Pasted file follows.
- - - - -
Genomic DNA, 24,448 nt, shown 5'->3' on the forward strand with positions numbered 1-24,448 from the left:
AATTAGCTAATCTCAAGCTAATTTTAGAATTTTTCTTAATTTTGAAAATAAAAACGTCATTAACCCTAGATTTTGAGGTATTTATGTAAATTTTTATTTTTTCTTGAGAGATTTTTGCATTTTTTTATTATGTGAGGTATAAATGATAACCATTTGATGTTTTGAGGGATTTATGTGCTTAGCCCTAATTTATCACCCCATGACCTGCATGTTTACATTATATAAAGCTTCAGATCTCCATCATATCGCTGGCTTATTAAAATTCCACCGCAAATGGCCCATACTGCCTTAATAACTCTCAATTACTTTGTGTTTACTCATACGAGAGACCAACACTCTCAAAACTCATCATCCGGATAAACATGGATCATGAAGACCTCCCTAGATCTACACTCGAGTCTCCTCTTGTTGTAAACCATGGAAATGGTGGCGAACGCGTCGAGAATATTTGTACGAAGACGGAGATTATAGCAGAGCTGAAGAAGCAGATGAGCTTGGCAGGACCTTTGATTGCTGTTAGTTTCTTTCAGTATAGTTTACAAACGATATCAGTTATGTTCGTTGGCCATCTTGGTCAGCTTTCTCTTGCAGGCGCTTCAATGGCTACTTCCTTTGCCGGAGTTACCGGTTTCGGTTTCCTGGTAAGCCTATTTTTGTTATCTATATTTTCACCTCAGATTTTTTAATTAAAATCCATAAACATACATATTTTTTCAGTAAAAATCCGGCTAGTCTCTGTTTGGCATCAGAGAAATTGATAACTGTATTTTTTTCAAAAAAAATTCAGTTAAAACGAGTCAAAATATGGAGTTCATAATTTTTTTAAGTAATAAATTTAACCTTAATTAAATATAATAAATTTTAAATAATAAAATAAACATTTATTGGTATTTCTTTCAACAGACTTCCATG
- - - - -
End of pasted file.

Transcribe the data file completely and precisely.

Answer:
Genomic DNA, 24,448 nt, shown 5'->3' on the forward strand with positions numbered 1-24,448 from the left:
AATTAGCTAATCTCAAGCTAATTTTAGAATTTTTCTTAATTTTGAAAATAAAAACGTCATTAACCCTAGATTTTGAGGTATTTATGTAAATTTTTATTTTTTCTTGAGAGATTTTTGCATTTTTTTATTATGTGAGGTATAAATGATAACCATTTGATGTTTTGAGGGATTTATGTGCTTAGCCCTAATTTATCACCCCATGACCTGCATGTTTACATTATATAAAGCTTCAGATCTCCATCATATCGCTGGCTTATTAAAATTCCACCGCAAATGGCCCATACTGCCTTAATAACTCTCAATTACTTTGTGTTTACTCATACGAGAGACCAACACTCTCAAAACTCATCATCCGGATAAACATGGATCATGAAGACCTCCCTAGATCTACACTCGAGTCTCCTCTTGTTGTAAACCATGGAAATGGTGGCGAACGCGTCGAGAATATTTGTACGAAGACGGAGATTATAGCAGAGCTGAAGAAGCAGATGAGCTTGGCAGGACCTTTGATTGCTGTTAGTTTCTTTCAGTATAGTTTACAAACGATATCAGTTATGTTCGTTGGCCATCTTGGTCAGCTTTCTCTTGCAGGCGCTTCAATGGCTACTTCCTTTGCCGGAGTTACCGGTTTCGGTTTCCTGGTAAGCCTATTTTTGTTATCTATATTTTCACCTCAGATTTTTTAATTAAAATCCATAAACATACATATTTTTTCAGTAAAAATCCGGCTAGTCTCTGTTTGGCATCAGAGAAATTGATAACTGTATTTTTTTCAAAAAAAATTCAGTTAAAACGAGTCAAAATATGGAGTTCATAATTTTTTTAAGTAATAAATTTAACCTTAATTAAATATAATAAATTTTAAATAATAAAATAAACATTTATTGGTATTTCTTTCAACAGACTTCCATG